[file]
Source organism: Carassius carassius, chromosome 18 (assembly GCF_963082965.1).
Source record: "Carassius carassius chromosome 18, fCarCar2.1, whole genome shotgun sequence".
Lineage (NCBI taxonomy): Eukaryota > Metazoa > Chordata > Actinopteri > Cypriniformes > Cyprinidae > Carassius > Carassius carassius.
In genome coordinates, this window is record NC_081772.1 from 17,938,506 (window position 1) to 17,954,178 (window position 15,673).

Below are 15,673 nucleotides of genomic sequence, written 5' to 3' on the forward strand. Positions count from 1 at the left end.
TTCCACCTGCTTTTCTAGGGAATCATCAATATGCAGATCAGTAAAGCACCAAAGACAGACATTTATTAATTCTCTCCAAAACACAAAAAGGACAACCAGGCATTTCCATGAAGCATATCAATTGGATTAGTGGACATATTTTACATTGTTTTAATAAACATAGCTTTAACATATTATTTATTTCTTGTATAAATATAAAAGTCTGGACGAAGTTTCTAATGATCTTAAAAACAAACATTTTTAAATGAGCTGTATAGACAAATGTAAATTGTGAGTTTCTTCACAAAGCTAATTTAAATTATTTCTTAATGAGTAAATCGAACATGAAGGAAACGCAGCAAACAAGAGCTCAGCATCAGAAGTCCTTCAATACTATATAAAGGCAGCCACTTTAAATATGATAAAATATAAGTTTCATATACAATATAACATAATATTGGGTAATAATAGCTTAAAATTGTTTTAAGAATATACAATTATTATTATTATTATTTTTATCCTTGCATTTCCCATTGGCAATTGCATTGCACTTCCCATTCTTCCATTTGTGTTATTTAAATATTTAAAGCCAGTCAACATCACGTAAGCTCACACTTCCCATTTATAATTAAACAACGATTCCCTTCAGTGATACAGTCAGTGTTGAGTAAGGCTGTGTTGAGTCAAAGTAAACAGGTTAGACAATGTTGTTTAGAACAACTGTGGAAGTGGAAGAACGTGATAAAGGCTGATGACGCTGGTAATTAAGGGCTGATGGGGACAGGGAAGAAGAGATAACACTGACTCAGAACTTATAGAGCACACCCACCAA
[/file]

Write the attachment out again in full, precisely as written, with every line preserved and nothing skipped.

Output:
Source organism: Carassius carassius, chromosome 18 (assembly GCF_963082965.1).
Source record: "Carassius carassius chromosome 18, fCarCar2.1, whole genome shotgun sequence".
Lineage (NCBI taxonomy): Eukaryota > Metazoa > Chordata > Actinopteri > Cypriniformes > Cyprinidae > Carassius > Carassius carassius.
In genome coordinates, this window is record NC_081772.1 from 17,938,506 (window position 1) to 17,954,178 (window position 15,673).

Below are 15,673 nucleotides of genomic sequence, written 5' to 3' on the forward strand. Positions count from 1 at the left end.
TTCCACCTGCTTTTCTAGGGAATCATCAATATGCAGATCAGTAAAGCACCAAAGACAGACATTTATTAATTCTCTCCAAAACACAAAAAGGACAACCAGGCATTTCCATGAAGCATATCAATTGGATTAGTGGACATATTTTACATTGTTTTAATAAACATAGCTTTAACATATTATTTATTTCTTGTATAAATATAAAAGTCTGGACGAAGTTTCTAATGATCTTAAAAACAAACATTTTTAAATGAGCTGTATAGACAAATGTAAATTGTGAGTTTCTTCACAAAGCTAATTTAAATTATTTCTTAATGAGTAAATCGAACATGAAGGAAACGCAGCAAACAAGAGCTCAGCATCAGAAGTCCTTCAATACTATATAAAGGCAGCCACTTTAAATATGATAAAATATAAGTTTCATATACAATATAACATAATATTGGGTAATAATAGCTTAAAATTGTTTTAAGAATATACAATTATTATTATTATTATTTTTATCCTTGCATTTCCCATTGGCAATTGCATTGCACTTCCCATTCTTCCATTTGTGTTATTTAAATATTTAAAGCCAGTCAACATCACGTAAGCTCACACTTCCCATTTATAATTAAACAACGATTCCCTTCAGTGATACAGTCAGTGTTGAGTAAGGCTGTGTTGAGTCAAAGTAAACAGGTTAGACAATGTTGTTTAGAACAACTGTGGAAGTGGAAGAACGTGATAAAGGCTGATGACGCTGGTAATTAAGGGCTGATGGGGACAGGGAAGAAGAGATAACACTGACTCAGAACTTATAGAGCACACCCACCAA